Praise for a Hopepunk Psalm

- through Francois Leclercq

Published on

If there is one thing that Digital Bodhisattva aims to achieve is to inspire hope for the future of humanity's relationship with digital technology. Whether this relationship can evolve into a truly nourishing exchange between the computational and organic domains remains both a puzzling personal challenge and a pressing social dilemma with no clear solution.

As things continue to get stranger and stranger, we storytelling apes need compelling stories of digital harmony, capable of anchoring our consciousness in hopeful visions of a new reality. The field of science fiction has played this role for generations, inviting audiences into worlds of wonder and that are sometimes inspire this wonder in our world (see Star Trek for smartphone/tablet/smartwatch technology).

Here on Earth, we have witnessed the dizzying rise of artificial intelligence in almost every sector of society and are already talking about what will happen if/when ChatGPT “wakes up”. This last point seems to provoke something visceral in most people because it brings us back to our bodies and invites uncomfortable reflection on what "wokeness" actually means for human beings, much less for AIs built to imitate our abilities.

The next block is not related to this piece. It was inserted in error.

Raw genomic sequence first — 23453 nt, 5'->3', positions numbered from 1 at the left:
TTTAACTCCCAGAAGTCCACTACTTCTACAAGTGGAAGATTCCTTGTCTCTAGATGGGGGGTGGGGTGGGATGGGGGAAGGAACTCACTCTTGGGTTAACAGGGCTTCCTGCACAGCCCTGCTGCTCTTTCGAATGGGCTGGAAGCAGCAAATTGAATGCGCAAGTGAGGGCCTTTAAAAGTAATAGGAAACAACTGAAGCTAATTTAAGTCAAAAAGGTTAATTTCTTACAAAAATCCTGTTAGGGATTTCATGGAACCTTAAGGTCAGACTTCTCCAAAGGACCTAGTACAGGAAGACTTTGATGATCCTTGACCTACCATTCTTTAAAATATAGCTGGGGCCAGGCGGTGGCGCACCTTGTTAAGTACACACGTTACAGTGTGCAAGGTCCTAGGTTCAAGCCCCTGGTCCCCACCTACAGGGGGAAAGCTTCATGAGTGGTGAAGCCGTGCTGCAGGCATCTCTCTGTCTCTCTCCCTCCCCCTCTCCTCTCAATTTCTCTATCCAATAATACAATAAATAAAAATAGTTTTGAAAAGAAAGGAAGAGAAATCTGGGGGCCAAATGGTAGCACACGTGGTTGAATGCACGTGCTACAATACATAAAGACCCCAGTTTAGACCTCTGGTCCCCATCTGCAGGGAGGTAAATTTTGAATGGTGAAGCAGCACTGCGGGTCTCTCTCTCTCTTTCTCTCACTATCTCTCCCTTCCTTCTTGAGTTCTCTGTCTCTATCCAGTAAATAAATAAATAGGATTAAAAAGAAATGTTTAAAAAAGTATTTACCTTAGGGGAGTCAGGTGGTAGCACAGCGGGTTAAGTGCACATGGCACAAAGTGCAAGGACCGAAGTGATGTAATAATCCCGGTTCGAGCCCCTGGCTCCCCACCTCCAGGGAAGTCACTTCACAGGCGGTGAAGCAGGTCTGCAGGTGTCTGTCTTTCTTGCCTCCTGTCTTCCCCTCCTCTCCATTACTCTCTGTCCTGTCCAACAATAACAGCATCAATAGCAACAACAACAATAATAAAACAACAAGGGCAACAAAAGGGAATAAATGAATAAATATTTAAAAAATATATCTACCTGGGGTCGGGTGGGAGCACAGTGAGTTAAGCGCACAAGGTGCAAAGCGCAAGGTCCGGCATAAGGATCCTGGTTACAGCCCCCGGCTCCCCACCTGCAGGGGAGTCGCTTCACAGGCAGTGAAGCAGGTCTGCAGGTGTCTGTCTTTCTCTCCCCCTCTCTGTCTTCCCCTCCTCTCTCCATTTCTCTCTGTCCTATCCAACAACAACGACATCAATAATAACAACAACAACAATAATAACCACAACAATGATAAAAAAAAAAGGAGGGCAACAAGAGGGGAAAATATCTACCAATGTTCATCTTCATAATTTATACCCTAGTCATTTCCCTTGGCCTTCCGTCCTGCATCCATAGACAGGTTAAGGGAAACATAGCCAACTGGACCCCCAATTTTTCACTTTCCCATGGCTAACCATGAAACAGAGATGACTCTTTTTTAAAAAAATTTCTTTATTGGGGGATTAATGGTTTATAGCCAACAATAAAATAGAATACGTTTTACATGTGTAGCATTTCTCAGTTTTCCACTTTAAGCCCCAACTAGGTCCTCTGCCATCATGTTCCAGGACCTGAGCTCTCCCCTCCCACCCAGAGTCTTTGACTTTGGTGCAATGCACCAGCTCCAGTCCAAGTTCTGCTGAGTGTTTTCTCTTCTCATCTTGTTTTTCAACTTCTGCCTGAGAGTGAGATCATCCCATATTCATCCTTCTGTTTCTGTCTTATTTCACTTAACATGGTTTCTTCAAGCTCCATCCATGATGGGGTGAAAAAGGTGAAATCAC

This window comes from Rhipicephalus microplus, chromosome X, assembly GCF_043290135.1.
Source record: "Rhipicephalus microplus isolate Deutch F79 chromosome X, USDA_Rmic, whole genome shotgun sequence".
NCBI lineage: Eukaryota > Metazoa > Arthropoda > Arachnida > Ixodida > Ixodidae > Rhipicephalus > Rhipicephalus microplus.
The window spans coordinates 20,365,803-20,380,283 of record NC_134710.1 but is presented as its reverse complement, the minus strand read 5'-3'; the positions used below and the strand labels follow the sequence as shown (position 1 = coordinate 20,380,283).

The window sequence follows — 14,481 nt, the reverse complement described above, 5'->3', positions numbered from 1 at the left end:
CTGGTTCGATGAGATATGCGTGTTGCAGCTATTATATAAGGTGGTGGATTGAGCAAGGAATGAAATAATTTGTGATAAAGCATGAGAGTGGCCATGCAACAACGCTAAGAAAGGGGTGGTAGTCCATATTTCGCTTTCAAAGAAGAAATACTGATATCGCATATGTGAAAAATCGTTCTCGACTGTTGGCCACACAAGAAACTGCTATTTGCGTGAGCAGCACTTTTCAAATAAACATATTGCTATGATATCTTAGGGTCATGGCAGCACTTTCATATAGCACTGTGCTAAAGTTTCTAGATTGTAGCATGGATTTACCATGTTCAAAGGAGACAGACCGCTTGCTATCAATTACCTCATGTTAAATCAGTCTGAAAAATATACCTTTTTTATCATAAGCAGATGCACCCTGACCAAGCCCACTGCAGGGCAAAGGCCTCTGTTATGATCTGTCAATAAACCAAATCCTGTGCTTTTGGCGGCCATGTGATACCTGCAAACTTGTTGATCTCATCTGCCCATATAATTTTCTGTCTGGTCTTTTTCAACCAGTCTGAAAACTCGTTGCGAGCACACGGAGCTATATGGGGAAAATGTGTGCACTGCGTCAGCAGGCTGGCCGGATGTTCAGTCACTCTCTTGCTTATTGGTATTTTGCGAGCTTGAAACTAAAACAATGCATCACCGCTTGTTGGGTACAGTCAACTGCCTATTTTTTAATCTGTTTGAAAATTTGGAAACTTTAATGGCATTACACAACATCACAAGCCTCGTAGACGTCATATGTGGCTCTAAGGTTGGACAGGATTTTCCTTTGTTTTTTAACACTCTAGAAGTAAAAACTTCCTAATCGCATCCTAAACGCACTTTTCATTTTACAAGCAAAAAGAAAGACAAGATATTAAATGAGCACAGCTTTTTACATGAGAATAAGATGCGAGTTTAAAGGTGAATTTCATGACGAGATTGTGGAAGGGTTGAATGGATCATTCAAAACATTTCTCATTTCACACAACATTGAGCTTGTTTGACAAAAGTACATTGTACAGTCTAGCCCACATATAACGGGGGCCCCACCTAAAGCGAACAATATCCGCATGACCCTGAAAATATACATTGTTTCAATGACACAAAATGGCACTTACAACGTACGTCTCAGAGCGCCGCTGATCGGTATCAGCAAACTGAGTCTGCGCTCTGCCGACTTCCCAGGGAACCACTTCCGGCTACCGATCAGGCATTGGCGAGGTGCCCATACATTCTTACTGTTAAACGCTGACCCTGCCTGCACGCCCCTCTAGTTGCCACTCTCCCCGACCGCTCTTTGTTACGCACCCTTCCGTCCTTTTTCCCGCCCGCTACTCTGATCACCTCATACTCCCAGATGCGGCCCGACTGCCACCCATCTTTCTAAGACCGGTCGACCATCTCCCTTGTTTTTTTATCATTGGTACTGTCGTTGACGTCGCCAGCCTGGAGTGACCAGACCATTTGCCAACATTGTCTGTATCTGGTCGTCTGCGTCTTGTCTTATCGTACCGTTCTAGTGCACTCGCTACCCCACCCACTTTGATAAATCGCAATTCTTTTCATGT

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A psalm for the savages

For Becky Chambers, a Hugo Award-winning science fiction writer based in California, this provocation opens A psalm for the savagesthe first opus of her Monk and robot solarpunk novel series. Set on the utopian moon of Panga, 200 years after factory robots "awakened" from their forced labor and retreated into the wild, this short and engaging book offers a contemplative view of "relationships with AI » through the eyes of a wandering tea monk named Brother and Sister Dex.

Tired of his life as a monastic gardener in the most sustainable city imaginable, gender-neutral Dex changes vocation to embark on a new path of social service, allaying reluctance with deep listening and copious cups Some tea. Driving an electric ox cart between satellite villages, Dex becomes "Panga's finest tea monk", skillfully easing the suffering of ordinary people living in an extraordinary world.

But something still feels wrong, and a nagging feeling of emptiness follows Dex, manifesting itself as a deep longing to hear the buzz of wild crickets. This impulse takes them off the hand-hewn rural roads and into the wild kingdoms of Panga, where Dex encounters Splendid Speckled Mosscap, a sentient robot "built in the wild."